Sorry for the silence again - it was DS1's birthday on Monday so most of last week was taken up planning presents and parties, in between trying to get some work done - doesn't leave a lot of time for blogging!
I can't believe DS1 is now 6. I keep saying 'Where did those 6 years go?', but I know exactly where they went, the first three were spent dealing with the ex's harassment and coping with being a new mum, and the three since seem to have flown by with only slightly milder versions of the above.
I had a meeting with DS1's dad today. It was stranger than usual. I always dread these meetings, I get tense leading up to them because I know I can't just be myself. There is a way that I've learnt to behave with him that works, i.e. it gets me the best deal I can for DS1 - it's not how I naturally am, but it has become so automatic now that it almost feels natural - like a suit I put on.
The main thing we were trying to find a solution to today was DS1's switching behaviour so radically between the two of us. So essentially, as I was sat there being something other than myself in order to be able to engage with his dad, we were discussing the problem of DS1 doing exactly the same. The Irony.
What was particularly strange about today though, was that it felt like the first time the ex didn't doubt me. It felt like that he didn't question when I said 'this is how DS1 is feeling' - he seemed to get it and it seemed to make sense to him. He didn't seem to feel accused or defensive when I spoke about how DS1 felt or behaved after visits to him. When I described DS1's aggression and yelling, for once it didn't seem to occur to him to think I was exaggerating, he just looked shocked and said 'That's just not a child I recognise'. If I hadn't known better, I might almost have felt like I could take the 'ex-behaviour mode' suit off - but that's not a risk you take lightly when you've ended up in court without it before.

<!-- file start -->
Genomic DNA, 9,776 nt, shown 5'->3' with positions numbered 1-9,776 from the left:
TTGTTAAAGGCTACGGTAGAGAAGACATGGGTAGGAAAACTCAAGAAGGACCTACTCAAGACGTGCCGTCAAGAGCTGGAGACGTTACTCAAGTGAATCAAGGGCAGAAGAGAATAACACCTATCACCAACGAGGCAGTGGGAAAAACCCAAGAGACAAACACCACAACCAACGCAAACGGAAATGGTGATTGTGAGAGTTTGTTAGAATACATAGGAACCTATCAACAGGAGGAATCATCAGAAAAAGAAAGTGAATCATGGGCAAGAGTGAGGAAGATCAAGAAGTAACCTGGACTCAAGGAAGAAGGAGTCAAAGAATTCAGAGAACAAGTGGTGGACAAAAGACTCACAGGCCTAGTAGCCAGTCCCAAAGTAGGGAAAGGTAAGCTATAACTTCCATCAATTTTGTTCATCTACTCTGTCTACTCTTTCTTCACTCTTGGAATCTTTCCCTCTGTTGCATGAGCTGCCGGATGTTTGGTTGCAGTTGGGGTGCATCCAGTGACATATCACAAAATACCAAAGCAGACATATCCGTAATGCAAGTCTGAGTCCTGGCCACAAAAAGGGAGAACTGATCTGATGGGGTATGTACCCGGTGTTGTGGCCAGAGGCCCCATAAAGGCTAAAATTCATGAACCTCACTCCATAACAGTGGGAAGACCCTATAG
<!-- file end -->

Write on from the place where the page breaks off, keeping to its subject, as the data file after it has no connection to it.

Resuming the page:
However, this type of response is definitely new. I wonder if it's that his new baby is almost one year old now. Maybe having lived through that year, seeing his wife becoming a new mum, he finally gets that having a kid with you full time is not all fun and laughter. If that is the case it's a huge journey from where we started - I remember when DS1 was in his first year and he decided to cut his financial support in half, his words were: "I'm not paying for you to sit around and have coffee with your friends". Maybe he's at least starting to get it, whereas before it seemed he thought I was just making up how hard it was to make him feel bad. Of course, there was no apology for how he's behaved in the past, but that is never going to happen. I can't see him ever admitting he was in the wrong about anything. But if this is real, if he is actually hearing what I'm saying for the first time without a paranoid filter, and if that makes a practical difference to how he behaves towards me and DS1, then all to the good.
Of course, he's only 'thinking' about some of the suggestions I've made. It's nothing definite yet. He may come back and say 'Yes I've thought about it but lets carry on the way we are'. I hope that's not the case. DS1 has a bald patch from twisting his hair out, nails bitten to the bed from worry and a sore bottom lip every time he comes back from his dad's from biting it. The ex has seen those things, and it seems that he accepts they are to do with DS1's to-ing and fro-ing between us, so I'm hopeful that something might change.